Experimental Brain Research

, Volume 149, Issue 4, pp 447–457 | Cite as

Glutamate and AMPA receptor immunoreactivity in Ia synapses with motoneurons and neurons of the central cervical nucleus

  • Birger Ragnarson
  • Göran Örnung
  • Gunnar Grant
  • Ole Petter Ottersen
  • Brun Ulfhake
Research Article


Axonal tracing and high resolution immunocytochemistry were used to identify transmitter content and postsynaptic receptors in synapses between Ia primary afferents and motoneurons and in neurons of the central cervical nucleus (CCN), respectively, in the rat. The terminals, as well as the target neurons, were identified by postembedding immunogold detection of transganglionically or retrogradely, respectively, transported cholera toxin B subunit (CTB), and in adjacent sections postembedding immunogold was employed to demonstrate glutamate and AMPA receptors in the same synapses. A total of 390 CTB-labelled Ia boutons in apposition to CTB-labelled motoneurons, CCN neurons or unlabelled dendrites in the surrounding neuropil were traced in section series from two animals. A third animal was used as a control. In the motor nucleus, a majority of the synapses were with medium-sized dendrites, whereas in the CCN the distribution was skewed towards fine-calibre dendrites. In both nuclei, somatic and juxtasomatic synapses were quite infrequent (<10%). All of the CTB-labelled Ia boutons recovered in the sections incubated for glutamate (n=323) were enriched with glutamate immunoreactivity. One hundred and fifty of these disclosed synaptic contact in at least two ultrathin sections. In this sample, 50% (33–59%) appeared immunoreactive to receptor sub-units GluR1–4 in at least two ultrathin sections, whereas 35% were labelled in one section only. Distribution of gold particles relative to presynaptic and postsynaptic membrane profiles (n=23) revealed a close correlation between AMPA immunoreactivity and the postsynaptic membrane of the synapse. Finally, immunogold particles signalling GluR1 were observed much less frequently than particles signalling GluR2/3 or GluR4. Our results provide additional strong evidence that chemical transmission at Ia synapses is mediated by glutamate and identify GluR2/3 and GluR4 as important postsynaptic receptors.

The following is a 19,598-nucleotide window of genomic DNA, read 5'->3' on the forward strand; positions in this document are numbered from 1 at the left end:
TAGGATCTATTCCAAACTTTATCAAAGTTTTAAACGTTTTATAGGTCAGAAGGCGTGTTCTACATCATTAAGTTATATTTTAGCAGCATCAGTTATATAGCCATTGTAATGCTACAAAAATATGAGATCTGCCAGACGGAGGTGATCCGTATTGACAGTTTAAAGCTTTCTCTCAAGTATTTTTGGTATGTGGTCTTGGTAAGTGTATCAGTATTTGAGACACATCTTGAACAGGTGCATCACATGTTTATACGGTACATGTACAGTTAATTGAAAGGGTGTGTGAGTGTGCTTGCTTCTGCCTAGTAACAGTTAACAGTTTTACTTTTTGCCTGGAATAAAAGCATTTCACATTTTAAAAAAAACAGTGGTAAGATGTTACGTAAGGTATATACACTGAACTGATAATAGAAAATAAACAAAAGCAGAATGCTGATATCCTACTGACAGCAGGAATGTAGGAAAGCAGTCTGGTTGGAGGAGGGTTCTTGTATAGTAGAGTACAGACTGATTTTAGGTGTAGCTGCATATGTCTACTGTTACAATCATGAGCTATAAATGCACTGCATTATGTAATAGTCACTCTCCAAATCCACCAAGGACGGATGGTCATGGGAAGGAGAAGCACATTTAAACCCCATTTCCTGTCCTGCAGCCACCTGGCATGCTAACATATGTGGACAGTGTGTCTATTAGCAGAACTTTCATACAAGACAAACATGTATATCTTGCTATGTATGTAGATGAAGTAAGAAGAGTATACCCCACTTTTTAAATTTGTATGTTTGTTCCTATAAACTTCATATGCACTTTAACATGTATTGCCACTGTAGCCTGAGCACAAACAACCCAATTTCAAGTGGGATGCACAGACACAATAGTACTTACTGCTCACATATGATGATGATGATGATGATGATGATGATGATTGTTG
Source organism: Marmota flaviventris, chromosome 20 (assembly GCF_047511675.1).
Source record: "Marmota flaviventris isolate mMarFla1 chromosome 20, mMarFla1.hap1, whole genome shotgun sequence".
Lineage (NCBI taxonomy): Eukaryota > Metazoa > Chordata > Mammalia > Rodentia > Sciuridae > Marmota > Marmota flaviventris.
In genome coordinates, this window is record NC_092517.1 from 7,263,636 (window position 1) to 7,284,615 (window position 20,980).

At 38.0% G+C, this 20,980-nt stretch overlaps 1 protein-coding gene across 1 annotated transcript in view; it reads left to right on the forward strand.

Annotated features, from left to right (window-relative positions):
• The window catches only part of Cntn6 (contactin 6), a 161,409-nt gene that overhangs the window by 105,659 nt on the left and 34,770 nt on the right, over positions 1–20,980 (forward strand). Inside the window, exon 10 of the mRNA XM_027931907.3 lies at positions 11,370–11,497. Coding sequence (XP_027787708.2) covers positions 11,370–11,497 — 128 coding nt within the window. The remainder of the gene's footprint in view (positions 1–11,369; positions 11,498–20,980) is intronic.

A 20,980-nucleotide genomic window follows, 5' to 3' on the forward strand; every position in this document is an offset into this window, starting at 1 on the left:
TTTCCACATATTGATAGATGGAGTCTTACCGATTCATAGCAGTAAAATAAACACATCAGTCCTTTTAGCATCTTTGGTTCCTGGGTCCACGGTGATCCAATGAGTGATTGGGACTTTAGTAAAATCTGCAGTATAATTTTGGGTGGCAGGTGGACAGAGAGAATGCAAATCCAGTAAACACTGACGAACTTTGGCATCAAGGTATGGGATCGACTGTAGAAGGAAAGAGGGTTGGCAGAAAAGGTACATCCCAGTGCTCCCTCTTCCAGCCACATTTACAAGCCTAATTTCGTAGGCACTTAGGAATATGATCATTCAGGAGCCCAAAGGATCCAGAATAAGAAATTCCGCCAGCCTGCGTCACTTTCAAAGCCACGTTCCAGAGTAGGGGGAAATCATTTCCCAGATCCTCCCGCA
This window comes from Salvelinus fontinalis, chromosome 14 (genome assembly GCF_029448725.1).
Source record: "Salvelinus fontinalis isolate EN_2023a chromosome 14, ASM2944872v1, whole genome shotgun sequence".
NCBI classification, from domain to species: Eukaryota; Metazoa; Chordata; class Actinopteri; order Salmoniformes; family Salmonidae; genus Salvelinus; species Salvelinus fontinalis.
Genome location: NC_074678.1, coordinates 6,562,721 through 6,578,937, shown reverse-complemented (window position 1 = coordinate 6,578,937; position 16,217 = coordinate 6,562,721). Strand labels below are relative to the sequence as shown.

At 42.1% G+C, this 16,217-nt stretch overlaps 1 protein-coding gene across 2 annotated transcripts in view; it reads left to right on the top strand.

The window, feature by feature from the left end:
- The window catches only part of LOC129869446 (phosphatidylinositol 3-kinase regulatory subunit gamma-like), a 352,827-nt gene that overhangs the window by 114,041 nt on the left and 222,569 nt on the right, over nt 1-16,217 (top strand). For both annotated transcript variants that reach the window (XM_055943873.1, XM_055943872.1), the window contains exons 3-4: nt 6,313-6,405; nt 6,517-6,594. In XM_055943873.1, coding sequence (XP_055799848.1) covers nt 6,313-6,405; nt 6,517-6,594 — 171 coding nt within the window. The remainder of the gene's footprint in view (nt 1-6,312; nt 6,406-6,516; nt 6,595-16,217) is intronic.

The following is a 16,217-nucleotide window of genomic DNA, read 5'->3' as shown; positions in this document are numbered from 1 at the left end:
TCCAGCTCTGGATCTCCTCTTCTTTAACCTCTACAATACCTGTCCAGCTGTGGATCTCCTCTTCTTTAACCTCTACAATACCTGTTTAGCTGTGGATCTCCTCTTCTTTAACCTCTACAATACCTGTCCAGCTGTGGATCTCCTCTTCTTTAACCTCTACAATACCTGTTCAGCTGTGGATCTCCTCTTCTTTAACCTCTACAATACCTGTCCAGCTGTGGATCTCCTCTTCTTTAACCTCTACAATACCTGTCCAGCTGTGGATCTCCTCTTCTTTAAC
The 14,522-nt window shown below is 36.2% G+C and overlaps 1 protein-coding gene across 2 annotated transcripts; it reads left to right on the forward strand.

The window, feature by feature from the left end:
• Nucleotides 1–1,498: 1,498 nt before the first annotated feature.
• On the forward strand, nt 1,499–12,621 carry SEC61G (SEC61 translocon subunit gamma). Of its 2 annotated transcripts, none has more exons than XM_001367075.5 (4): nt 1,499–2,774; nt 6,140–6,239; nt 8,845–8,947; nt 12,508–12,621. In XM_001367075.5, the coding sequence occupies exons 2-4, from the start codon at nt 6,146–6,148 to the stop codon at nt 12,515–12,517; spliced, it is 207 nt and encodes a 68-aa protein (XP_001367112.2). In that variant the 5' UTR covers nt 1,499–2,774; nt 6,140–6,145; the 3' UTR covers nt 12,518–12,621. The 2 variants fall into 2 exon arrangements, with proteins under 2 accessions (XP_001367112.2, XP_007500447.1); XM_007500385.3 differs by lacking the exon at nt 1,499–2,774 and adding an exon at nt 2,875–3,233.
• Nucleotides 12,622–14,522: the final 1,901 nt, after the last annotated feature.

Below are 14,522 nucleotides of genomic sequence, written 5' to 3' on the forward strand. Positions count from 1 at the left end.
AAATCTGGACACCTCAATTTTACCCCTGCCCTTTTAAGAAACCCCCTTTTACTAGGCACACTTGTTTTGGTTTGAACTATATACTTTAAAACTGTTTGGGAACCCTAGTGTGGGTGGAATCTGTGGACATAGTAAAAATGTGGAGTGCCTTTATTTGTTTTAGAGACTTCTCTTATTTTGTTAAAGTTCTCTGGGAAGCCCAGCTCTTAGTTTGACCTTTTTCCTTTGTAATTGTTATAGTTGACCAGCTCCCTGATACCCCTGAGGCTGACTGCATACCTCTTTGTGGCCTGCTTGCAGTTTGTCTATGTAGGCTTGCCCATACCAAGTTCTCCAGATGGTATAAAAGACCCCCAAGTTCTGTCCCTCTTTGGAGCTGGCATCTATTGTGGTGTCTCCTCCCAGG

Rat Spinal cord Stretch reflex Freeze-substitution Electron microscopy 



We thank Dr. R.J. Wenthold for his generous gift of antibodies. The excellent technical assistance by Mrs Elisabeth Villnow, Mrs Bjørg Riber and Mrs Karin Marie Gujord is gratefully acknowledged. This study was supported by the Swedish Medical Research Council (Project 10820), the Norwegian Research Council, A & M Wallenbergs Minnesfond, Anders Jahre's Fund, COST, EU Biomed (QLG 3-CT-2001-02089), Magn. Bergvall's Fund, the Research Funds of Karolinska Institutet, the Swedish Society for Medical Research and the Memorial Fund of Sigurd and Elsa Golje.


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Copyright information

© Springer-Verlag 2003

Authors and Affiliations

  • Birger Ragnarson
    • 1
  • Göran Örnung
    • 1
  • Gunnar Grant
    • 1
  • Ole Petter Ottersen
    • 2
  • Brun Ulfhake
    • 1
  1. 1.Experimental Neurogerontology, Department of Neuroscience, The Retzius LaboratoryKarolinska InstitutetStockholmSweden
  2. 2.Centre for Molecular Biology and NeuroscienceUniversity of OsloOsloNorway

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